Quiz Ref IDA baseline prediction model was used to categorize participants into low-, medium-, and high-risk tertiles (Table 2; Figure 2C). The 20-year cumulative incidences of POAG, adjusted for exposure time, were 31.7% (95% CI, 26.4%-36.6%) for participants in the low-risk tertile, 47.6% (95% CI, 41.6%-53.0%) for participants in the medium-risk tertile, and 59.8% (95% CI, 53.1%-65.5%) for participants in the high-risk tertile (Table 2). These 20-year cumulative incidences represented significant differences between low-risk vs medium-risk tertiles (P < .001), low-risk vs high-risk tertiles (P < .001), and medium-risk vs high-risk tertiles (P < .001). Cumulative incidences of POAG among the risk tertiles were different at 5, 10, 15, and 20 years.

    During the entire study, 11 of 1636 participants (0.7%) developed clinical evidence of pseudoexfoliation in 1 or both eyes (an exclusion criterion at baseline); of those, 5 participants (45.5%) developed pseudoexfoliation glaucoma. Although 89 of 1636 participants (5.4%) had laser iridotomy, the treating clinicians and end point committee diagnosed only 3 of 89 participants (3.4%) with angle-closure glaucoma and 3 of 89 participants (3.4%) with combined-mechanism glaucoma. The other 83 of 89 participants (93.3%) had laser iridotomy for narrow angles only. One of 1636 participants (0.1%) developed pigmentary glaucoma. Data from these 12 participants were censored at the time of diagnosis and were not included in the cumulative incidence of POAG or in other analyses of POAG.

    Severity

    Clinical measures after 20 years of follow-up or within 2 years of death for the eye with the better and worse visual field MD grouped by 5 categories of POAG status are shown in Table 3. Reliable visual field data were available for 933 of 1636 participants (57.0%). Among the 565 participants who did not develop POAG, the mean (SD) visual field MD was −0.6 (2.7) dB in the better eye and −2.2 (4.4) dB in the worse eye (Table 3). Among the 62 participants who developed bilateral POAG optic disc deterioration without detectable POAG visual field loss (based on study criteria), the mean (SD) visual field MD was −1.5 (4.1) dB in the better eye and −2.9 (5.0) dB in the worse eye. Among the 91 participants who developed unilateral POAG visual field loss and POAG disc deterioration in the same eye, the mean (SD) visual field MD was −2.6 (4.8) dB in the better eye and −7.4 (7.2) dB in the worse eye. Among the 63 participants who developed both bilateral POAG visual field loss and bilateral POAG disc deterioration, the mean (SD) visual field MD was −6.8 (5.8) dB in the better eye and −12.6 (9.0) dB in the worse eye. Distribution of visual field loss severity using a modified Hodapp-Parrish-Anderson scale is shown in eTable 5 in Supplement 1.11 Other measures of clinical status by better and worse eye by visual field MD are shown in Table 3.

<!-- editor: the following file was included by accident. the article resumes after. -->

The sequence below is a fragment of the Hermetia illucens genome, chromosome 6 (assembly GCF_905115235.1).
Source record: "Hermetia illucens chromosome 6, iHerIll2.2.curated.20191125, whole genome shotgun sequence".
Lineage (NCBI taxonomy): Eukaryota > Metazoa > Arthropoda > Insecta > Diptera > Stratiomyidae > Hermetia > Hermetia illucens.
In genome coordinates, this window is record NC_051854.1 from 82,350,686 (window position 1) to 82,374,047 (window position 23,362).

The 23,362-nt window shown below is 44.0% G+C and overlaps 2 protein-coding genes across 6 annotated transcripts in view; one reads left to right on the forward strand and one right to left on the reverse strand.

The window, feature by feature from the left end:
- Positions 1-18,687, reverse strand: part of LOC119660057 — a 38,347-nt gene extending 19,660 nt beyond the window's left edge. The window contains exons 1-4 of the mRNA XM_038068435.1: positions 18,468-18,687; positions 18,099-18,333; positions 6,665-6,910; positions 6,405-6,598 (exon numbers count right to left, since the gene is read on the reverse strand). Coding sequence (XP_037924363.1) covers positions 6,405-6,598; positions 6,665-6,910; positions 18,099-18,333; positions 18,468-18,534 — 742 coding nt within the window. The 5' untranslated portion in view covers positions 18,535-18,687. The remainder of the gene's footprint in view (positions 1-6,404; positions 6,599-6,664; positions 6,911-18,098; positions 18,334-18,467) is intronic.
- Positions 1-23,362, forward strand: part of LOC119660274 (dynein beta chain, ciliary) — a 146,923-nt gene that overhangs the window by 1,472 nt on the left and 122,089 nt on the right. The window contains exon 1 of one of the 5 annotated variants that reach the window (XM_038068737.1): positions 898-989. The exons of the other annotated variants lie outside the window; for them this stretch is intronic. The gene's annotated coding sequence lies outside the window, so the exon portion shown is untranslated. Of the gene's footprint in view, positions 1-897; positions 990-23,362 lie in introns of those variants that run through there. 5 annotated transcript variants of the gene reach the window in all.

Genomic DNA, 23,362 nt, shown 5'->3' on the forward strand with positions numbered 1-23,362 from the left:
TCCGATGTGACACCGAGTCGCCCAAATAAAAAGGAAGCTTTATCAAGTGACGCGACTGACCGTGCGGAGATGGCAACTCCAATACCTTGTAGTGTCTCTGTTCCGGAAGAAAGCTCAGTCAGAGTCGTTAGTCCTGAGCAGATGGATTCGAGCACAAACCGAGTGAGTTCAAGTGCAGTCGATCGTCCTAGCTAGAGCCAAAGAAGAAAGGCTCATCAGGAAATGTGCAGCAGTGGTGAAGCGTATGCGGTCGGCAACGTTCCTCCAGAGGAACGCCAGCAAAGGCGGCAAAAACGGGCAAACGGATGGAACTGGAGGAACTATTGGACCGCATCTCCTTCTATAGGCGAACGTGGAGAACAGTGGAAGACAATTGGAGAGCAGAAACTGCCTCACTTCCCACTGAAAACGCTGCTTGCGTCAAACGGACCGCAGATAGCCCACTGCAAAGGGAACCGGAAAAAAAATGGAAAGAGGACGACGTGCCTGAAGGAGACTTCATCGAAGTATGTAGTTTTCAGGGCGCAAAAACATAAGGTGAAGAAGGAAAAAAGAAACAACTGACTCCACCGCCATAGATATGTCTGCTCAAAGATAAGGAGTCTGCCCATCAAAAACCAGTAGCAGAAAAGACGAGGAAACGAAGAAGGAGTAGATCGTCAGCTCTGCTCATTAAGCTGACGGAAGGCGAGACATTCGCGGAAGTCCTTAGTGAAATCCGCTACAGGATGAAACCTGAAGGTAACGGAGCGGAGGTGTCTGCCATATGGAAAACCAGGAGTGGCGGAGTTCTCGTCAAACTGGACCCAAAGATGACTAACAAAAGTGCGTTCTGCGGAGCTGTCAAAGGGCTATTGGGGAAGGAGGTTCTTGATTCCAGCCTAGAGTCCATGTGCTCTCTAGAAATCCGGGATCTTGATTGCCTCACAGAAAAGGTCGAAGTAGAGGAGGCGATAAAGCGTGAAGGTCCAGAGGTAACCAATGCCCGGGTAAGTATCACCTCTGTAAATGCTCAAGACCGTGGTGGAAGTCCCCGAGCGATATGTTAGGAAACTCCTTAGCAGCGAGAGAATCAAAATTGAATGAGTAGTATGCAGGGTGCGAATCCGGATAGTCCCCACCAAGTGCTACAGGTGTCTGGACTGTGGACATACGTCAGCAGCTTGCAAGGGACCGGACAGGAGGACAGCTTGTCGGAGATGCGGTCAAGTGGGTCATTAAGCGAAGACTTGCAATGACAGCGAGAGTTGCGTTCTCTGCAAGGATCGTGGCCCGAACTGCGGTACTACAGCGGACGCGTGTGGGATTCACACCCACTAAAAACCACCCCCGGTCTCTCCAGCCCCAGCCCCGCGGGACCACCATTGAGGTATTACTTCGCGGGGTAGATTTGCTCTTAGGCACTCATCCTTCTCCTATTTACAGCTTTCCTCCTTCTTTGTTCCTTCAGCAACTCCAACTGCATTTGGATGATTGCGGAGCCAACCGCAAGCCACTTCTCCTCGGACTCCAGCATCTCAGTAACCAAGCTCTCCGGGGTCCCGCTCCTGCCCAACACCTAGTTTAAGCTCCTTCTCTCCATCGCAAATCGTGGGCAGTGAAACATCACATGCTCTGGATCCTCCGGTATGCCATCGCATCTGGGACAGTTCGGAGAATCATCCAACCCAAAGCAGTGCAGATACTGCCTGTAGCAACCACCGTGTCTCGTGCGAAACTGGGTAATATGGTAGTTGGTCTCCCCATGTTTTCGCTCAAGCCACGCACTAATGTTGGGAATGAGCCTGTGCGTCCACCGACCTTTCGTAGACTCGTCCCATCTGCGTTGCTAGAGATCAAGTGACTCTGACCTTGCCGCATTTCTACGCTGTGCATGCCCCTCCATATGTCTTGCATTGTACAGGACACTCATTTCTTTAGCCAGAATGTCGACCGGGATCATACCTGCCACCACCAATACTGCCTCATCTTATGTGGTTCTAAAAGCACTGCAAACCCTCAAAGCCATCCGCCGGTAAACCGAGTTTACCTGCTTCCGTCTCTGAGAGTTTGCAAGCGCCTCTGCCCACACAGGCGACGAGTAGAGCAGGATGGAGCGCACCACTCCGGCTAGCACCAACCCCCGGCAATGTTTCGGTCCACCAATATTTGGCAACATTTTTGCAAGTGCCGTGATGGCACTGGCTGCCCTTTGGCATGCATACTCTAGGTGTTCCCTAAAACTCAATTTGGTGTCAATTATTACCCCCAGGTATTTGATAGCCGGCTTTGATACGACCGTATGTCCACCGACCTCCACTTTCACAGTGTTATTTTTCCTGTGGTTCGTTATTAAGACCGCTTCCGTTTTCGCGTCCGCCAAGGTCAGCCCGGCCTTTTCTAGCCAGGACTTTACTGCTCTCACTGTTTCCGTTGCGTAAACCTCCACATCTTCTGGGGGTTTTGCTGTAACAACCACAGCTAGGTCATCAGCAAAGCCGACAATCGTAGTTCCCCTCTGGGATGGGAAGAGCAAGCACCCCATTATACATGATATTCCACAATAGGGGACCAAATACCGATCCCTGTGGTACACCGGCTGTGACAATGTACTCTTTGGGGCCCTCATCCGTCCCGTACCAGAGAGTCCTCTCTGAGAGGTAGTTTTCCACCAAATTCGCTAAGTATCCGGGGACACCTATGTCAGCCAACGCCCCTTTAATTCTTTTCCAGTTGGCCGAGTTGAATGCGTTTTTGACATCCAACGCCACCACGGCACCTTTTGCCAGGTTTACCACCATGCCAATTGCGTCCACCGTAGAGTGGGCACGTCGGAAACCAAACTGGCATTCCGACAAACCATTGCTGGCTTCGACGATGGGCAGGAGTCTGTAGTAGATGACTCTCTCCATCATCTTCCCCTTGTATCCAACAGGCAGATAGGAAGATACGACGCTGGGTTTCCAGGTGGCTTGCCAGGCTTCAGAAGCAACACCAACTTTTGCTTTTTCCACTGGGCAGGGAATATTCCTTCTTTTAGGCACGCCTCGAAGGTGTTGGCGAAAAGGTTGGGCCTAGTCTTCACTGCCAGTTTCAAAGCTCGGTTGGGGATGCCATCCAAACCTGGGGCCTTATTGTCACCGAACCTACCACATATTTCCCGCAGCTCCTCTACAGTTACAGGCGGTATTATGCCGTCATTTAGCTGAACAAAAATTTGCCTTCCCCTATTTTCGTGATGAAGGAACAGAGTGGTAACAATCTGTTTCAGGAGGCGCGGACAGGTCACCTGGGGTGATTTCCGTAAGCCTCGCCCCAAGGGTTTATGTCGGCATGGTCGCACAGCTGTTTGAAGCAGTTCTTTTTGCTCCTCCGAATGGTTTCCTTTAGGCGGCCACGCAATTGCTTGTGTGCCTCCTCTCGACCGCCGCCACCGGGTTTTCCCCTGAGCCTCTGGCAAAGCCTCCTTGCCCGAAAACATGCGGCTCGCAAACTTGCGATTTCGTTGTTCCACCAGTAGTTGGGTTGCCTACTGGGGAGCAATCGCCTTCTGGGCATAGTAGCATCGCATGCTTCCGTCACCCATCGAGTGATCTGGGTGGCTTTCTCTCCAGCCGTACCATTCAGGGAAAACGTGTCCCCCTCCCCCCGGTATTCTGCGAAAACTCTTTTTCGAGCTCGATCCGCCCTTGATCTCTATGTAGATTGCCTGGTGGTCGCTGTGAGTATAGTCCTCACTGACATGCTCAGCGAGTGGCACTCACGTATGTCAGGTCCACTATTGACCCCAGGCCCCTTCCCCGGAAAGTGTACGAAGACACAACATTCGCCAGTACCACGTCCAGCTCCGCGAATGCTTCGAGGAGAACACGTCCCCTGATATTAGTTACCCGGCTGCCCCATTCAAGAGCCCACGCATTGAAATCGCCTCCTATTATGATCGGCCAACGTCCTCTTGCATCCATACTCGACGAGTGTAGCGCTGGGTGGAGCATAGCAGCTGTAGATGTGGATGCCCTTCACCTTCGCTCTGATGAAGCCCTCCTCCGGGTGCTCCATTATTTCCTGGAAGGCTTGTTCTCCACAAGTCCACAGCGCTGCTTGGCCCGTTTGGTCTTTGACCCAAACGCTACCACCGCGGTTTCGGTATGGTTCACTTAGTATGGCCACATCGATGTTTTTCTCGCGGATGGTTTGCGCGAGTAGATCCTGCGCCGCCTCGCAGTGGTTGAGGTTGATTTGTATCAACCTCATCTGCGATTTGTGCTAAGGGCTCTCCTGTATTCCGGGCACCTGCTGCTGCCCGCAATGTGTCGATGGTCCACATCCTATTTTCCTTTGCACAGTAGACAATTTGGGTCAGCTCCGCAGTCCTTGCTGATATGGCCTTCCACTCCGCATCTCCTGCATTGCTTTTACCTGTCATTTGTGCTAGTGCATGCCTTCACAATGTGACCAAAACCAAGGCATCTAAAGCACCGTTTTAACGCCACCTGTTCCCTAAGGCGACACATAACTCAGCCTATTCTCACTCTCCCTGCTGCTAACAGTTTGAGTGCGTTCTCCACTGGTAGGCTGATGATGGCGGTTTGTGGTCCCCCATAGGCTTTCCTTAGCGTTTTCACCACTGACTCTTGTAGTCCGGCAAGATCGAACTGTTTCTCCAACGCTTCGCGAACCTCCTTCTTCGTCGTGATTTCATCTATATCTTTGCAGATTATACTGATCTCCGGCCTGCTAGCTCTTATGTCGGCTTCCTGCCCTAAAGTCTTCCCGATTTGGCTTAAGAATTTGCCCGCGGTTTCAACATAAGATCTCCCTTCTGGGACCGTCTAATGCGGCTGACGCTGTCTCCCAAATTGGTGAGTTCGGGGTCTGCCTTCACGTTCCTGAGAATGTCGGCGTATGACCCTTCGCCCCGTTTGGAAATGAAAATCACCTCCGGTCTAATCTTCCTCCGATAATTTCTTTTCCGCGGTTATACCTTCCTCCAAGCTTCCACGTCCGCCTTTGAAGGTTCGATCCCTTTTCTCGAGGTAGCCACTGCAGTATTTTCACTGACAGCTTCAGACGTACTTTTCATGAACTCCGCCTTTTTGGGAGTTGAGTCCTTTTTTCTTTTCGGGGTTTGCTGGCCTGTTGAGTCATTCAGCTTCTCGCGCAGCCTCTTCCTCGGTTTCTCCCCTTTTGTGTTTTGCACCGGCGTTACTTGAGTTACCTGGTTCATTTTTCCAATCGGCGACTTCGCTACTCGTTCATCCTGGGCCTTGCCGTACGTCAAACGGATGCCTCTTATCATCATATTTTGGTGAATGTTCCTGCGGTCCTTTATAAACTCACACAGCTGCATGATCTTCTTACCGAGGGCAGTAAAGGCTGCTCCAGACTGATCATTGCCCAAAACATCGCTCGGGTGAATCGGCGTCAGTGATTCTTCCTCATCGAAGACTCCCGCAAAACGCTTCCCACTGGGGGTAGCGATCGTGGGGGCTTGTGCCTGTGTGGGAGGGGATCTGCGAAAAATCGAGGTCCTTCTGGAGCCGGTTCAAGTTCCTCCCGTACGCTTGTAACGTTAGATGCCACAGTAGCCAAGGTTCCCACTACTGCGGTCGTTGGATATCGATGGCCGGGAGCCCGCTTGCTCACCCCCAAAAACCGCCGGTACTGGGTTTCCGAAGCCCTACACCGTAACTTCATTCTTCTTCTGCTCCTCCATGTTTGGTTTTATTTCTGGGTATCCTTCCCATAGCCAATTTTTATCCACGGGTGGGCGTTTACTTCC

Visual Impairment and Glaucoma Therapy

    At 20 years of follow-up or within 2 years of death, best-corrected visual acuity that was worse than 20/40 and associated with any factor occurred in 85 of 775 participants (11.0%); of those, 67 participants (8.6%) had visual acuity worse than 20/40 in 1 eye, and 18 participants (2.3%) had visual acuity worse than 20/40 in both eyes. Visual acuity worse than 20/200 in 1 eye was noted in 9 of 775 participants (1.2%). Visual field MD that was worse than or equal to −22 dB and associated with any factor occurred in 31 of 957 participants (3.2%); 24 participants (2.5%) and 7 participants (0.7%) had MD that was worse than or equal to −22 dB in 1 eye and both eyes, respectively.

    After 20 years of follow-up or within 2 years of death, 696 of 967 participants (72.0%) were receiving ocular hypotensive medication, as documented by an OHTS visit, medical history, or telephone survey. Among those, 397 of 488 participants (81.4%) were originally randomized to the medication group, and 317 of 479 participants (66.2%; P = .001) were originally randomized to the observation group. Medication receipt was higher among Black/African American participants (169 of 219 participants [77.2%]) than among participants of other races (527 of 748 participants [70.5%]; P = .05). Medication receipt was also higher among participants who developed POAG (304 of 372 participants [81.7%]) compared with those who did not develop POAG (392 of 595 participants [65.9%]; P < .001).